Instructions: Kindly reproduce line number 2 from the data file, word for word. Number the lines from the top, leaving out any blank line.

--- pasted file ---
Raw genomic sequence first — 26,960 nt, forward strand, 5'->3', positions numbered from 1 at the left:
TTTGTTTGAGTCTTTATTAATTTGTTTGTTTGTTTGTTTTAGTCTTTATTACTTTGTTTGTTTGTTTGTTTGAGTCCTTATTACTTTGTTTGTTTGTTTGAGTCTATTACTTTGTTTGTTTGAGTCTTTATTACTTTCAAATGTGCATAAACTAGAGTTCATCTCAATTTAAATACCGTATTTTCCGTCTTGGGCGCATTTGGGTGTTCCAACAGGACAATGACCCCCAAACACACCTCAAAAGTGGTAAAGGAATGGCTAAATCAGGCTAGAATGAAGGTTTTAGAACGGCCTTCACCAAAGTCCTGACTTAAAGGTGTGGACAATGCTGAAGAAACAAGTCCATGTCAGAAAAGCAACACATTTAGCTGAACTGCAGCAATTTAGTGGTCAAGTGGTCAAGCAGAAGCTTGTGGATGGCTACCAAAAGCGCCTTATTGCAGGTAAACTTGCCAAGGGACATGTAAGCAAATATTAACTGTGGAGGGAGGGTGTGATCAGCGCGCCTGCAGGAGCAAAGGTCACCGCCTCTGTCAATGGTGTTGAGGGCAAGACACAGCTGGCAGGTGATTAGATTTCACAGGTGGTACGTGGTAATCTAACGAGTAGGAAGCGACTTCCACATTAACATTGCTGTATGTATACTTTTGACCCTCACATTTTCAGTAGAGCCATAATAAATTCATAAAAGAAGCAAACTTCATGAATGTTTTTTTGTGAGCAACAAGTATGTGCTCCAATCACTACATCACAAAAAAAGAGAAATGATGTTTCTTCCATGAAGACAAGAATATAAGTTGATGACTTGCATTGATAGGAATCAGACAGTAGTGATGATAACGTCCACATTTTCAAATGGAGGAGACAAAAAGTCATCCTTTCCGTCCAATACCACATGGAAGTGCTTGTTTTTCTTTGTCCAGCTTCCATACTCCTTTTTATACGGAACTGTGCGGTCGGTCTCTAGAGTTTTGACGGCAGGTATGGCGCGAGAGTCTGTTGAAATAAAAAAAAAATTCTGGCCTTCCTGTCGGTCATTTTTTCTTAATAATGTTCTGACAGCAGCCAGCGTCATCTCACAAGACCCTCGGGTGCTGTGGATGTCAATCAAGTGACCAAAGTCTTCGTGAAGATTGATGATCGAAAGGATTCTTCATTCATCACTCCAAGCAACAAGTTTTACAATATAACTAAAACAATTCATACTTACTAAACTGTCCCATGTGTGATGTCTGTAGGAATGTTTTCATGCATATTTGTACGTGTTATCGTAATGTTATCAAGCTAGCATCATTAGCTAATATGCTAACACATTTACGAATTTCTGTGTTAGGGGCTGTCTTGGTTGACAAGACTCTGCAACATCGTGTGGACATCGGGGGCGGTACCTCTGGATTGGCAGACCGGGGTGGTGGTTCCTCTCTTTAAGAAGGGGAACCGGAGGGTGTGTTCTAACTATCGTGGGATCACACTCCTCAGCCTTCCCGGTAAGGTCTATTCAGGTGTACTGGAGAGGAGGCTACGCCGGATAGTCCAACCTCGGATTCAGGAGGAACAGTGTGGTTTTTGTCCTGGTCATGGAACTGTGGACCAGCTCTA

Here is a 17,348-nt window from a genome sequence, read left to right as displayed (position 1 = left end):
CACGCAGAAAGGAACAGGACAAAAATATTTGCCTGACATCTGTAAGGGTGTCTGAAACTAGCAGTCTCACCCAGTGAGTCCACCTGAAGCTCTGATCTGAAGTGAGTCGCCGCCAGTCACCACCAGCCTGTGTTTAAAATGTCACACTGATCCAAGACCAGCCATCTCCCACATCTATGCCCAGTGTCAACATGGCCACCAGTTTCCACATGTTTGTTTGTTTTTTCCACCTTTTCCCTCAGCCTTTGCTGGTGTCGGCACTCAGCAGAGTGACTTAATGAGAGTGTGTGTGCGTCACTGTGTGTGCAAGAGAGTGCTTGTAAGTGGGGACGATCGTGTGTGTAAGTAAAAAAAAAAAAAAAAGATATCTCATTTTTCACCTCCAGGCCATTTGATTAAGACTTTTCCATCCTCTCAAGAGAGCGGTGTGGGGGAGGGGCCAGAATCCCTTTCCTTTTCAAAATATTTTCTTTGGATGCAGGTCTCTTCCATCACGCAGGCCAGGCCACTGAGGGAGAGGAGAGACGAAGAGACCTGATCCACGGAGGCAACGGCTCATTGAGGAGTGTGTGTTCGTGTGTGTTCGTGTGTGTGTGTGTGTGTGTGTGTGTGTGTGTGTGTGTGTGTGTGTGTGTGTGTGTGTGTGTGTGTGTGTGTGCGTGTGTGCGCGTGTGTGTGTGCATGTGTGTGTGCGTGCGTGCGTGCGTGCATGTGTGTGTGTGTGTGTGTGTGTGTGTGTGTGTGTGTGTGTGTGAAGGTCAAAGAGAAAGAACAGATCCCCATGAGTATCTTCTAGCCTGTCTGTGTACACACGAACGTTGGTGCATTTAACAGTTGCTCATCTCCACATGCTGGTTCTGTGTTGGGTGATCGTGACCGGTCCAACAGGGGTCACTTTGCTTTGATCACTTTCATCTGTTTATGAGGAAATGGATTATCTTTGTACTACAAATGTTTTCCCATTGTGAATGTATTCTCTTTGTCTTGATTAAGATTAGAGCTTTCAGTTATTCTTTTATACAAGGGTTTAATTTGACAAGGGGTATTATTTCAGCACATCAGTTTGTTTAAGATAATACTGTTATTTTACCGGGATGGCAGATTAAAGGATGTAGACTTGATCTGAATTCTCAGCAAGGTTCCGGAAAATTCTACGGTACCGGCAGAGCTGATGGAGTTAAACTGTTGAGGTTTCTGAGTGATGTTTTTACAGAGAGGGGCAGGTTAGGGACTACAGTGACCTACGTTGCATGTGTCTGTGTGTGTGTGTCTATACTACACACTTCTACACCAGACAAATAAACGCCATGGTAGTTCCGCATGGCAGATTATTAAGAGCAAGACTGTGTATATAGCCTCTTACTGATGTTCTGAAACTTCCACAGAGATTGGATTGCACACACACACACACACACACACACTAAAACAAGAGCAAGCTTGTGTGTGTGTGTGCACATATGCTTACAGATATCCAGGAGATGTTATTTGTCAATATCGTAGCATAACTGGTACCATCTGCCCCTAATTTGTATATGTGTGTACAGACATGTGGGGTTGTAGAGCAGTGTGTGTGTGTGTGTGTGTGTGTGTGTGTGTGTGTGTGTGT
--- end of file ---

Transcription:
TTTGTTTGAGTCTTTATTAATTTGTTTGTTTGTTTGTTTTAGTCTTTATTACTTTGTTTGTTTGTTTGTTTGAGTCCTTATTACTTTGTTTGTTTGTTTGAGTCTATTACTTTGTTTGTTTGAGTCTTTATTACTTTCAAATGTGCATAAACTAGAGTTCATCTCAATTTAAATACCGTATTTTCCGTCTTGGGCGCATTTGGGTGTTCCAACAGGACAATGACCCCCAAACACACCTCAAAAGTGGTAAAGGAATGGCTAAATCAGGCTAGAATGAAGGTTTTAGAACGGCCTTCACCAAAGTCCTGACTTAAAGGTGTGGACAATGCTGAAGAAACAAGTCCATGTCAGAAAAGCAACACATTTAGCTGAACTGCAGCAATTTAGTGGTCAAGTGGTCAAGCAGAAGCTTGTGGATGGCTACCAAAAGCGCCTTATTGCAGGTAAACTTGCCAAGGGACATGTAAGCAAATATTAACTGTGGAGGGAGGGTGTGATCAGCGCGCCTGCAGGAGCAAAGGTCACCGCCTCTGTCAATGGTGTTGAGGGCAAGACACAGCTGGCAGGTGATTAGATTTCACAGGTGGTACGTGGTAATCTAACGAGTAGGAAGCGACTTCCACATTAACATTGCTGTATGTATACTTTTGACCCTCACATTTTCAGTAGAGCCATAATAAATTCATAAAAGAAGCAAACTTCATGAATGTTTTTTTGTGAGCAACAAGTATGTGCTCCAATCACTACATCACAAAAAAAGAGAAATGATGTTTCTTCCATGAAGACAAGAATATAAGTTGATGACTTGCATTGATAGGAATCAGACAGTAGTGATGATAACGTCCACATTTTCAAATGGAGGAGACAAAAAGTCATCCTTTCCGTCCAATACCACATGGAAGTGCTTGTTTTTCTTTGTCCAGCTTCCATACTCCTTTTTATACGGAACTGTGCGGTCGGTCTCTAGAGTTTTGACGGCAGGTATGGCGCGAGAGTCTGTTGAAATAAAAAAAAAATTCTGGCCTTCCTGTCGGTCATTTTTTCTTAATAATGTTCTGACAGCAGCCAGCGTCATCTCACAAGACCCTCGGGTGCTGTGGATGTCAATCAAGTGACCAAAGTCTTCGTGAAGATTGATGATCGAAAGGATTCTTCATTCATCACTCCAAGCAACAAGTTTTACAATATAACTAAAACAATTCATACTTACTAAACTGTCCCATGTGTGATGTCTGTAGGAATGTTTTCATGCATATTTGTACGTGTTATCGTAATGTTATCAAGCTAGCATCATTAGCTAATATGCTAACACATTTACGAATTTCTGTGTTAGGGGCTGTCTTGGTTGACAAGACTCTGCAACATCGTGTGGACATCGGGGGCGGTACCTCTGGATTGGCAGACCGGGGTGGTGGTTCCTCTCTTTAAGAAGGGGAACCGGAGGGTGTGTTCTAACTATCGTGGGATCACACTCCTCAGCCTTCCCGGTAAGGTCTATTCAGGTGTACTGGAGAGGAGGCTACGCCGGATAGTCCAACCTCGGATTCAGGAGGAACAGTGTGGTTTTTGTCCTGGTCATGGAACTGTGGACCAGCTCTA